Schools get creative to raise needed cash

Principals are kissing pigs. Kids are busking at BART stations, their violin cases open to collect cash.

And dog look-alike contests? Sure - anything to raise cash for classrooms.

These days, parents are thinking outside the bake-sale box to raise money for schools to save what most people consider basic to California education - music, art, libraries, books, field trips and even paper, pencils and toilet paper.

The scope of school fundraising is ranging from small potatoes to big business, with high-powered auctions or festivals raising dollars into six digits.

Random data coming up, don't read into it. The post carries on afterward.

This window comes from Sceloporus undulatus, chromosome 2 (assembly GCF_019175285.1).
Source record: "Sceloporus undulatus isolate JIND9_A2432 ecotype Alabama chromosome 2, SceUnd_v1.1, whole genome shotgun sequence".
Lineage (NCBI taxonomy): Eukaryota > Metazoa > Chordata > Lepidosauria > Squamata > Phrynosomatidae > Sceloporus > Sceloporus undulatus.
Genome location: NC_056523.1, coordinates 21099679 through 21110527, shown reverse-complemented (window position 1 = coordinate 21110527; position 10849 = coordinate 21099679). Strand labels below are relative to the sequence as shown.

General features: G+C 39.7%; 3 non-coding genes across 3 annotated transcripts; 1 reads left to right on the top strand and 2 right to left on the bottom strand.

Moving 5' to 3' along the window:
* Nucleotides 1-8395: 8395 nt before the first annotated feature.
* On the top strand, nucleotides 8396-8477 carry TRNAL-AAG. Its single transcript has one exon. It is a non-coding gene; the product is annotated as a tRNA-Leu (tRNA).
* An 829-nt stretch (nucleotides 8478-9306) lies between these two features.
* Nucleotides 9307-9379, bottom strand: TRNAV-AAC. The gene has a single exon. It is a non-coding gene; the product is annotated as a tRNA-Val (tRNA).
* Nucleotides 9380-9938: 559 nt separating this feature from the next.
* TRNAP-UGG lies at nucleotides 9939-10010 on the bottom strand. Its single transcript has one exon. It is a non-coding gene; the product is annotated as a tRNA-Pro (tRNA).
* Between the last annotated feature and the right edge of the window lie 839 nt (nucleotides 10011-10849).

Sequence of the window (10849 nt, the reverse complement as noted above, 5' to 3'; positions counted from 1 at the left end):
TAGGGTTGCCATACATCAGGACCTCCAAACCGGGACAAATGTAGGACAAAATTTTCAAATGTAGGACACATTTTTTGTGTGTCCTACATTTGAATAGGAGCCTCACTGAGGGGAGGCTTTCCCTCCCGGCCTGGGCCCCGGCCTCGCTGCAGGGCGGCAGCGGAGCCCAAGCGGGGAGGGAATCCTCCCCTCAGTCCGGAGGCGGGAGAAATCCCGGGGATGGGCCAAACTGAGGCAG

But as schools across the state reel from about $20 billion in budget cuts over the last few years, no fundraising is too small or too quirky.

Parents are still baking cakes, but they're also brainstorming creative ways to generate money, said Annie Bauccio Moore, a San Francisco mother who co-founded the nonprofit K-12 advocacy group Educate Our State.

One city school held a fabric sale. Another auctioned off brown-bag lunches.
McKinley Elementary, where Moore's two children go to school, has held a festival the past few summers featuring a dog show, with blue ribbons awarded for best bark, best trick and pets that look most like their owners, or vice versa.

As fun and beneficial as the events are, "it's really tragic what we've come to," Bauccio Moore said.
Still, parents are forced to debate what will get cut from classrooms.